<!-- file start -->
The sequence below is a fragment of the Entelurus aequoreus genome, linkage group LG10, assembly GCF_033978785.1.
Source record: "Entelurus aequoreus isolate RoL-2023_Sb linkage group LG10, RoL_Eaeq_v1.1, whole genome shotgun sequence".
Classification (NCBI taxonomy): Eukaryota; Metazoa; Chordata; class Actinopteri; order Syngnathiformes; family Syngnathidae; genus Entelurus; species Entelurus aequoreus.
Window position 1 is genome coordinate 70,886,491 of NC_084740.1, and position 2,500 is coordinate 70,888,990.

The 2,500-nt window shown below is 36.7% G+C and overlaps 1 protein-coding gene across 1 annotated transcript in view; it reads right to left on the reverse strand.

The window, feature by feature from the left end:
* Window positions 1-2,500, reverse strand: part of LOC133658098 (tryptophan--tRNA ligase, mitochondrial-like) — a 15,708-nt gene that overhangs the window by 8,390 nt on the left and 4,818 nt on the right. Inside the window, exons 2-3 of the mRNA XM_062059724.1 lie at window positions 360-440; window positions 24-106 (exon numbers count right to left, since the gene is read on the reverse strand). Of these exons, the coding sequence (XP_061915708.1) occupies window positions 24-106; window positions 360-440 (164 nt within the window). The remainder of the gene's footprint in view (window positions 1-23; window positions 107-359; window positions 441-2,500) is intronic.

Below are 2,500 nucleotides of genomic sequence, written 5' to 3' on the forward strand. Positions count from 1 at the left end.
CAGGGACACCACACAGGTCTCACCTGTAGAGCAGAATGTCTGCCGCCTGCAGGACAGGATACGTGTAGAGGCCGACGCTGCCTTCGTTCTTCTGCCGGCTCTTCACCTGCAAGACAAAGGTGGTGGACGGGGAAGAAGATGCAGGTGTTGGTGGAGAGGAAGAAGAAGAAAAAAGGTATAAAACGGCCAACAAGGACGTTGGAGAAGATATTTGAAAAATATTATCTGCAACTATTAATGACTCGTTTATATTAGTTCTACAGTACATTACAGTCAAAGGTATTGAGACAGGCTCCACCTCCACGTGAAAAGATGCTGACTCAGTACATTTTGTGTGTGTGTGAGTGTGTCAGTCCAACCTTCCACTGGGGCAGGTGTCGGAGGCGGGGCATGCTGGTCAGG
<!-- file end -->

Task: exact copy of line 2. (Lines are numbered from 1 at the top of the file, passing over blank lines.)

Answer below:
Source record: "Entelurus aequoreus isolate RoL-2023_Sb linkage group LG10, RoL_Eaeq_v1.1, whole genome shotgun sequence".